The grape roots, he said, are "where all the information is, in these last two or three root cells. They run the hormonal cycles of grapes."

Growth and ripening and other aspects of development are both regulated by these cells, he continued.

"That message comes from the roots. If your roots are constricted or living in a false environment of fertilizer and water, they don't know to send the message to the grapevine saying 'Let's go, the soil is drying, the temperature of the soil is warming up. Now's the time to ripen our fruit. Now's the time to produce flavor. Now's the time to produce color.'"

Williams blamed irrigation (and synthetic fertilizers) for making grapevines dumb. "If you have dumb grape vines - and we believe that's what results...you get a grapevine that has no idea what time of year it is, what the temperature of the soil is, what the moisture content of the soil is, what the pheromones and the fungi in the soil are saying…it has no idea of what's going on.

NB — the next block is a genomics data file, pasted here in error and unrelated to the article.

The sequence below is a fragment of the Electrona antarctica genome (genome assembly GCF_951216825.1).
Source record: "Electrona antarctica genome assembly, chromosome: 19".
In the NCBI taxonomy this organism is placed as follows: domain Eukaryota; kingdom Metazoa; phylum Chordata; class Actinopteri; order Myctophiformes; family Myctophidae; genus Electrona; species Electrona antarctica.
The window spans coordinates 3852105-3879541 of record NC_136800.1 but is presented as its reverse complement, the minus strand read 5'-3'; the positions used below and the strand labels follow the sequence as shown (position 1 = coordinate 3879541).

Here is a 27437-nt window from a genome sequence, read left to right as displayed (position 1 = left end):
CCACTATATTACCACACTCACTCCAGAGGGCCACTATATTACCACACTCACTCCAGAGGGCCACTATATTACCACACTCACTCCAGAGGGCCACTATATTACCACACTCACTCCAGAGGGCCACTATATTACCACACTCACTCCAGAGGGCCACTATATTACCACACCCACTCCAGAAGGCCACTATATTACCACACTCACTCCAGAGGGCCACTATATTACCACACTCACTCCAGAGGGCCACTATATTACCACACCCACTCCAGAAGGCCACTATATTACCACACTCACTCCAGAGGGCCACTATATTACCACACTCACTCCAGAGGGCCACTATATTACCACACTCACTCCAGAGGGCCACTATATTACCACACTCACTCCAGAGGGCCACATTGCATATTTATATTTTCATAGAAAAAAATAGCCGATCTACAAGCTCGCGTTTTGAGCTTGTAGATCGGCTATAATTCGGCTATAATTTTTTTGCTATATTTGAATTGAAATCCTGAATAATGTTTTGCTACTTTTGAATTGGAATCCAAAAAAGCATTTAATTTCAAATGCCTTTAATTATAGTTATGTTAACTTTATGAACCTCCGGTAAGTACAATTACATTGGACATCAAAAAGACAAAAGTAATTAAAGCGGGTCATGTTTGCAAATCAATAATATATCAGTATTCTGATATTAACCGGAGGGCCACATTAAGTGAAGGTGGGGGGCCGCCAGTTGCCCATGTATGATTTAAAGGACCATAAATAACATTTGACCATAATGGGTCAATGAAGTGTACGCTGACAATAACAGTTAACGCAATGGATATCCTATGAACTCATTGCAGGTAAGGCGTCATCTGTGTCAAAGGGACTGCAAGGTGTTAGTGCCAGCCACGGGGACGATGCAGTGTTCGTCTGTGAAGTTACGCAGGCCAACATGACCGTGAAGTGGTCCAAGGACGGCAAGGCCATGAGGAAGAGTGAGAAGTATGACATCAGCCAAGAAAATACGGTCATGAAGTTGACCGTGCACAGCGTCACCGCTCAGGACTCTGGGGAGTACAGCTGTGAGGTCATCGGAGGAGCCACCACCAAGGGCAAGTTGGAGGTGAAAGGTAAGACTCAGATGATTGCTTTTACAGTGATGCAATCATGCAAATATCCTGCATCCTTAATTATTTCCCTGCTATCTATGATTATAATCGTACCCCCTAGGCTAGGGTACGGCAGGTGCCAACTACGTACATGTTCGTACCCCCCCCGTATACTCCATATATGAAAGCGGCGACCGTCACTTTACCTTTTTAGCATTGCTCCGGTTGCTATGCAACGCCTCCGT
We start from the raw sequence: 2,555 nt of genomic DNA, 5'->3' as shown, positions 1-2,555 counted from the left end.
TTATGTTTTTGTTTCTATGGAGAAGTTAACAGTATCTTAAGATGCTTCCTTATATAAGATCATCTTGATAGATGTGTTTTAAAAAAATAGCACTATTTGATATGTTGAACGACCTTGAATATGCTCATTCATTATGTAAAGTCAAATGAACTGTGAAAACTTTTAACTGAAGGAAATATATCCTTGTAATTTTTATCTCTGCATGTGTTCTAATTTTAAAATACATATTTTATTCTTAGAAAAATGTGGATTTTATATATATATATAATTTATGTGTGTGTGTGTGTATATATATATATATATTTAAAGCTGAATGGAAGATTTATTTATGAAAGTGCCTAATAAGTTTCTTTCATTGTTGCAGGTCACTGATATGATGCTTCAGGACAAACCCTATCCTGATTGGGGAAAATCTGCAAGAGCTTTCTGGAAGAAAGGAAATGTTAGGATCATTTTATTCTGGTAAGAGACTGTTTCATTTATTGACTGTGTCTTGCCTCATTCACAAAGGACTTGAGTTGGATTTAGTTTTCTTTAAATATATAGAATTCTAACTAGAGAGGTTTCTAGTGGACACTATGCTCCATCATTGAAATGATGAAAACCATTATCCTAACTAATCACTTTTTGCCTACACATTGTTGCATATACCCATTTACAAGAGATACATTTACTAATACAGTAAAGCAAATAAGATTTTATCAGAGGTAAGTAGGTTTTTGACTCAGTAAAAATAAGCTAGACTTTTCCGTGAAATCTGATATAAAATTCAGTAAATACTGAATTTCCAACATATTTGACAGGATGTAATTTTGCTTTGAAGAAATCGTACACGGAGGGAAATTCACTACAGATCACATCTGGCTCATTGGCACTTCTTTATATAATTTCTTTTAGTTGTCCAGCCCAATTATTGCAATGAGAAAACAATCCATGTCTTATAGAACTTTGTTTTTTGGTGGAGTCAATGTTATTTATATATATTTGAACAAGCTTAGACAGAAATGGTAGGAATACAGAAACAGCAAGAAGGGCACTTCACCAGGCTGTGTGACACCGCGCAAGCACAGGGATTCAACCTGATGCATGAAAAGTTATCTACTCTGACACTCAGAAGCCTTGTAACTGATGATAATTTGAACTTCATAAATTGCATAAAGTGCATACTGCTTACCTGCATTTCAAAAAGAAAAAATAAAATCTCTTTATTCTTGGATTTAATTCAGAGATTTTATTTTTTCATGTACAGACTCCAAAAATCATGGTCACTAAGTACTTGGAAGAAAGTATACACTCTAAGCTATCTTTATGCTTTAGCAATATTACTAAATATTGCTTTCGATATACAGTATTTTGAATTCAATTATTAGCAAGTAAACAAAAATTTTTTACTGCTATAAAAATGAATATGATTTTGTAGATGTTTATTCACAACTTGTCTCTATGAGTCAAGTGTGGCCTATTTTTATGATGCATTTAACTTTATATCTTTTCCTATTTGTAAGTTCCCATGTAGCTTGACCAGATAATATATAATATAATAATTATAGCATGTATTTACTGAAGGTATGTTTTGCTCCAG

"It's not just about hydration and fertility and vigor management," Williams said. "It's this knowledge that comes from the deep connection to the soil - and the hormonal cycles that come out of that."


Note: Paul Franson also wrote an article about the event for Wines and Vines. See his coverage here.

For more on dry farming wines overall, see CAFF's web site here. The Caff.org web site also lists a number of wines from dry farmed vines, including some from organic vines.


  1. Great piece --- I'm writing about Napa in the 1970s and it's so interesting to me to hear about the "old days". Thanks for sharing.

  2. Yes, the dry farming wasn't quite as intense as the Frog's Leap approach which involves a lot of tillage (which is not good for the soil). Many organic growers are moving on to no till, dry farmed approaches.

  3. Dry farming is not necessarily the answer. Organic compost and increasing organic matter in the vines is equally as good as dry farming since it increases the water retention in the soils.